Colonial Office Circular, 1 March 1831
|Colonial Office Circular, 1 March 1831 (1831)|
COLONIAL OFFICE CIRCULAR
Information for the use of those who may
propose to embark as Settlers in the
new Settlement of Western Australia
It has been determined by His Majesty's Government that land shall in future be disposed of in Western Australia upon the same principles as in New South Wales and Van Viemen's Land; that the encouragement hitherto given to persons who might incur the expense of taking out labouring persons to the Colony will not be entirely withdrawn at present.
The following is a summmary of the Rules which it has been thought fit to substitute for those dated the 20th of July 1830.
1st. A Division of the whole Territory into Counties, Hundreds, and Parishes, is in progress. When that Division shall be completed, each Parish will comprise an area of about twenty-five square miles.
2nd. All the lands in the Colony not hitherto grants, and not appropriated for public purposes, will be put up to sale. The price will of course depend upon the quality of the land and its local situation; but no land will be sold below the value of five shillings per acre.
3rd. All persons proposing to purchase land not advertised for sale, must transmit a written application to the Governor, in a certain prescribed form, which will be delivered at the Surveyor's Office to all persons applying on payment of the requisite fee of two shillings and six pence.
4th. Those persons who are desirous of purchasing, will be allowed to select within certain defined limits, such portions of land as they may wish to acquire in that manner. These portions of land will be advertised for sale for three Calendar months; and will then be sold to the highest bidder provided that such bidding shall at least amount to the price fixed by the Article 2nd.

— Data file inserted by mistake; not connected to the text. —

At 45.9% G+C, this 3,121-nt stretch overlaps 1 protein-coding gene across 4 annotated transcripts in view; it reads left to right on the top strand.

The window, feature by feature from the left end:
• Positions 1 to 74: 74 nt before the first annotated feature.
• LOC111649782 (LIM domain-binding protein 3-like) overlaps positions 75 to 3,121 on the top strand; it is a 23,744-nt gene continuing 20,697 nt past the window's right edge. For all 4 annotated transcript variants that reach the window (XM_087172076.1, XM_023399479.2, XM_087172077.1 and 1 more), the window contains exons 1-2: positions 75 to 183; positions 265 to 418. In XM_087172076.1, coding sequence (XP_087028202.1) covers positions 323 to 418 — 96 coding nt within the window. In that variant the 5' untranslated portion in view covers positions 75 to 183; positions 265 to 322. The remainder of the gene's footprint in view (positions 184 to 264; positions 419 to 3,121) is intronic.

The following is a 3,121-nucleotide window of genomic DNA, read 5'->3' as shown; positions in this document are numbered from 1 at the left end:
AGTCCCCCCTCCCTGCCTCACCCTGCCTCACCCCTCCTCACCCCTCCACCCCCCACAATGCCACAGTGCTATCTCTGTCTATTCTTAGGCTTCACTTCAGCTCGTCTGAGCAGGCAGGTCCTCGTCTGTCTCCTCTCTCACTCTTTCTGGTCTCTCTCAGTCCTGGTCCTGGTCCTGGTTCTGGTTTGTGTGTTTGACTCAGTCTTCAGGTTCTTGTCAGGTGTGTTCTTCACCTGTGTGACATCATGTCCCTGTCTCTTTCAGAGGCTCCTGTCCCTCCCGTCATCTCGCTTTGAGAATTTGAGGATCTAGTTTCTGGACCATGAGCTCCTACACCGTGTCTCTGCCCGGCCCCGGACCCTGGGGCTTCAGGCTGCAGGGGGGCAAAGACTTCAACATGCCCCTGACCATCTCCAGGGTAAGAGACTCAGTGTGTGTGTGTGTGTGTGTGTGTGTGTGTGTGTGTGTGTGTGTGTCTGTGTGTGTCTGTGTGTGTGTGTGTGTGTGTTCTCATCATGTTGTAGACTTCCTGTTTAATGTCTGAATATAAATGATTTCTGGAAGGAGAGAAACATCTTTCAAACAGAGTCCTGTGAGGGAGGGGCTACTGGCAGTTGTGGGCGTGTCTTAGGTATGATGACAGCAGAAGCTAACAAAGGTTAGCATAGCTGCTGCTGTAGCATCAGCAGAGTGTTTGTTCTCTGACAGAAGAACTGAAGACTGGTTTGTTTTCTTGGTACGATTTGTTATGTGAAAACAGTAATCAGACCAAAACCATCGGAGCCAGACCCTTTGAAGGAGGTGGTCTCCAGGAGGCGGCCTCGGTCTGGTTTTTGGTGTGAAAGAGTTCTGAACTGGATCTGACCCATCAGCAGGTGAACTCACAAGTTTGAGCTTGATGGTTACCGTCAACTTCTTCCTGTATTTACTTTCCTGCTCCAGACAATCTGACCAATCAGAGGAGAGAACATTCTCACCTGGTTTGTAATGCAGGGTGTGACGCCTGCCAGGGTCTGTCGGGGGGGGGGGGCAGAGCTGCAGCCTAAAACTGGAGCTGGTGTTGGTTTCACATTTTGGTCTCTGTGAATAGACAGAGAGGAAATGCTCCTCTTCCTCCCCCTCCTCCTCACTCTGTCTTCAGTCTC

5th. A deposit of 10 per cent upon the whole value of the purchase, must be paid down at the time of sale, and the remainder must be paid within one calendar month from the day of sale; previous to which the purchaser will not be put into possession of the land; and in case of payment not being made within the prescribed period, the sale will be considered void and the deposit forfeited.
6th. On payment of the money a Grant will be made in fee simple to the purchaser, at the nominla Quit Rent of a peppercorn. Previous to the delivery of such Grant, a fee of forty shillings will be payable to the Colonial Secretary for preparing the Grant and another fee of five shillings for enrolling it.
7th. The land will generally be put up to sale in lots of one square mile, or 640 acres, but smaller lots that 640 acres may under particular circumstances be purchased on application to the Governor in writing, with full explanation the reasons for which parties wish to purchase a smaller quantity.
8th. The Crown reserves to itself the right of making and constructing such roads and bridges as may be necessary for public purposes, in all lands purchased as above, and also to such indigenous timber, stone, and other materials, the produce of the land, as may be required for making and keeping the said roads and bridges in repair, and for any other public work; the Crown further reserves to itself all mines of precious metals.
9th. Those settlers who may incur the expense of taking out labouring persons to the Settlement will be entitled to an abatement of the price at which the land may have ben purchased, at the rate of £20 for the passage of every married labourer and his family.
10th. Persons claiming such an abatement from the price paid for land will be held responsible for any expense the Colonial Authorities may be compelled to incur for the maintenance during the first year after the arrival of the labourers in respect of whom it has been allowed.
1st March, 1831
|This work published before January 1, 1923 is in the public domain worldwide because the author died at least 100 years ago.|